Oh well, just consider it collateral damage in The Bernank's plan to make us (and Goldman, JPMorgan, et al) all rich via asset inflation. (I will stop by some local food banks to let them know they can make some mad money in the markets to offset the rising prices - as long as we all have Etrade accounts, we're good!) Just remember to blame it all on China - that was a great excuse back in 08, even though we saw once leverage was taken out of the financial system prices of commodities suddenly crashed. Or demand for food in China suddenly dropped 60% - pick your rationale. This repeating epidemic has no relationship at all with financial speculation at all. Nope.
On a related note - a tip of the hat to Congress for the recent ethanol funding expansion, pushed through in in the lame duck. If there is one thing that makes sense when we have the potential for global food crisis, it is putting inefficient corn in our cars. [Mar 27, 2008: WSJ - Farm Lobby Beats Back Assault on Subsidies] The main saving grace at this time is rice, which is massively important in the East. [Mar 19, 2008: Philippines Brace for Rice Shortage] [Apr 6, 2008: Agflation Hits Rice - Prices Up 50% in 2 Weeks] Thus far prices remain well below 2008 levels - so we're safe for now. Too bad there is not a rice ETF or else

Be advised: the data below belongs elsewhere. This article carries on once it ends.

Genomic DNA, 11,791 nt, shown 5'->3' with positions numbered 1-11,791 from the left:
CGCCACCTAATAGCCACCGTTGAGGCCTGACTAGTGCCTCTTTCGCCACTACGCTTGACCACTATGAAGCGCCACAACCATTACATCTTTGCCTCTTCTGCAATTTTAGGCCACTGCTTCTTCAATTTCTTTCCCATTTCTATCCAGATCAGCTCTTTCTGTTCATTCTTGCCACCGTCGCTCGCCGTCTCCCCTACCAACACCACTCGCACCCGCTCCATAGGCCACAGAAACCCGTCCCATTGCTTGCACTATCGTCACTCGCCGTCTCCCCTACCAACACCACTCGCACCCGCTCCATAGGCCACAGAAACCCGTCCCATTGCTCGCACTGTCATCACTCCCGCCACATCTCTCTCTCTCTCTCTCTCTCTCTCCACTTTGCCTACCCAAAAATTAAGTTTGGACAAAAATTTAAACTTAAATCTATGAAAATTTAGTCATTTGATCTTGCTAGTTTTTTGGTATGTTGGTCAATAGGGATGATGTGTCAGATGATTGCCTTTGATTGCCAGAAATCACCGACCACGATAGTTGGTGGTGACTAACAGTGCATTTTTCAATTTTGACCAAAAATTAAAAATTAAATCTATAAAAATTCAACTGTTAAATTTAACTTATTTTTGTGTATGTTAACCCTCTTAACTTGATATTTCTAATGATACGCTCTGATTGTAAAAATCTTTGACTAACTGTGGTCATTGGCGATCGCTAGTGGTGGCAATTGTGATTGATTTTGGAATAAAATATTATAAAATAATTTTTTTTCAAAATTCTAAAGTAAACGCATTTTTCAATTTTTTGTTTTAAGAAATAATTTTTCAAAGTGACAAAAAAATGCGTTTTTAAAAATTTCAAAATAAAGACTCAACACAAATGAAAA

- World food prices rose to a record in December on higher sugar, grain and oilseed costs, the United Nations said, exceeding levels reached in 2008 that sparked deadly riots from Haiti to Egypt.
- An index of 55 food commodities tracked by the Food and Argiculture Organizartion gained for a sixth month to 214.7 points, above the previous all-time high of 213.5 in June 2008, the Rome-based UN agency said in a monthly report. The gauges for sugar and meat prices advanced to records.
- Sugar climbed for a third year in a row in 2010, and corn jumped the most in four years in Chicago. Food prices may rise more unless the world grain crop increases “significantly” in 2011, the FAO said Nov. 17.
- Last month’s year-on-year rise compares with the 43 percent jump in food costs in June 2008. Record fuel prices, weather- related crop problems, increasing demand from the growing Indian and Chinese middle classes, and the push to grow corn for ethanol fuel all contributed to the crisis that year.
- “In 2008 we had rapid increases in petroleum prices, fertilizer prices and other inputs,” Abbassian said. “So far, those increases have been rather constrained. It doesn’t really reduce the fear about what could be in store in the coming weeks or months.”
- In response to the 2008 crisis, countries from India and Egypt to Vietnam and Indonesia banned exports of rice, a staple for half the world. Skyrocketing food prices sparked protests and riots in almost three dozen poor nations including Haiti, Somalia, Burkina Faso and Cameroon.
- Rough rice last traded at $13.90 per 100 pounds in Chicago, compared with $20.21 at the end of June 2008. (this is the key one if you 'enjoy' riots)